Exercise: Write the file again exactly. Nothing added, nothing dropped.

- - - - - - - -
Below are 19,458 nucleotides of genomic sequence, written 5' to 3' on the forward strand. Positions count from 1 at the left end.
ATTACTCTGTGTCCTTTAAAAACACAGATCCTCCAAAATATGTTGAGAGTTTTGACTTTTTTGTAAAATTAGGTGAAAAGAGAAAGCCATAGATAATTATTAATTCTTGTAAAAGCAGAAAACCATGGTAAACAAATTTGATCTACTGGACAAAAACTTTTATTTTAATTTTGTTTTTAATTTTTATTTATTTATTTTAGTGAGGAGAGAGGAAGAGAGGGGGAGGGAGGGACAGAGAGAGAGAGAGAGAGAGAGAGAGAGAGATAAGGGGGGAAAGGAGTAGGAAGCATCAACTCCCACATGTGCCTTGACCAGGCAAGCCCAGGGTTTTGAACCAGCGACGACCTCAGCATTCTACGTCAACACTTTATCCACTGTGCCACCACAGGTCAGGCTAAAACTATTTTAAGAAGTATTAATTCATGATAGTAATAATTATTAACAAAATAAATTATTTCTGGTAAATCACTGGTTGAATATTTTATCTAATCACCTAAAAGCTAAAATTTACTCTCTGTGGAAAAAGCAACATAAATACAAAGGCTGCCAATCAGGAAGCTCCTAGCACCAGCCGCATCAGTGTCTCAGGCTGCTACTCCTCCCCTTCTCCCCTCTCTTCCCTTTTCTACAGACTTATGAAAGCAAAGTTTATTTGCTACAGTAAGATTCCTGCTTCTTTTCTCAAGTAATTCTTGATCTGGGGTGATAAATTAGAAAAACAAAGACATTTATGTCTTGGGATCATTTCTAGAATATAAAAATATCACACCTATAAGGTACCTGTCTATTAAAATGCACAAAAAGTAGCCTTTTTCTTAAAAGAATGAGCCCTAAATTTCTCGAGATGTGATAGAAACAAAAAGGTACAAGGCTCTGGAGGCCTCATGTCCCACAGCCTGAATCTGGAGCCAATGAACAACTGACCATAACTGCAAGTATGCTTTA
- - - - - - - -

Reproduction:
Below are 19,458 nucleotides of genomic sequence, written 5' to 3' on the forward strand. Positions count from 1 at the left end.
ATTACTCTGTGTCCTTTAAAAACACAGATCCTCCAAAATATGTTGAGAGTTTTGACTTTTTTGTAAAATTAGGTGAAAAGAGAAAGCCATAGATAATTATTAATTCTTGTAAAAGCAGAAAACCATGGTAAACAAATTTGATCTACTGGACAAAAACTTTTATTTTAATTTTGTTTTTAATTTTTATTTATTTATTTTAGTGAGGAGAGAGGAAGAGAGGGGGAGGGAGGGACAGAGAGAGAGAGAGAGAGAGAGAGAGAGAGATAAGGGGGGAAAGGAGTAGGAAGCATCAACTCCCACATGTGCCTTGACCAGGCAAGCCCAGGGTTTTGAACCAGCGACGACCTCAGCATTCTACGTCAACACTTTATCCACTGTGCCACCACAGGTCAGGCTAAAACTATTTTAAGAAGTATTAATTCATGATAGTAATAATTATTAACAAAATAAATTATTTCTGGTAAATCACTGGTTGAATATTTTATCTAATCACCTAAAAGCTAAAATTTACTCTCTGTGGAAAAAGCAACATAAATACAAAGGCTGCCAATCAGGAAGCTCCTAGCACCAGCCGCATCAGTGTCTCAGGCTGCTACTCCTCCCCTTCTCCCCTCTCTTCCCTTTTCTACAGACTTATGAAAGCAAAGTTTATTTGCTACAGTAAGATTCCTGCTTCTTTTCTCAAGTAATTCTTGATCTGGGGTGATAAATTAGAAAAACAAAGACATTTATGTCTTGGGATCATTTCTAGAATATAAAAATATCACACCTATAAGGTACCTGTCTATTAAAATGCACAAAAAGTAGCCTTTTTCTTAAAAGAATGAGCCCTAAATTTCTCGAGATGTGATAGAAACAAAAAGGTACAAGGCTCTGGAGGCCTCATGTCCCACAGCCTGAATCTGGAGCCAATGAACAACTGACCATAACTGCAAGTATGCTTTA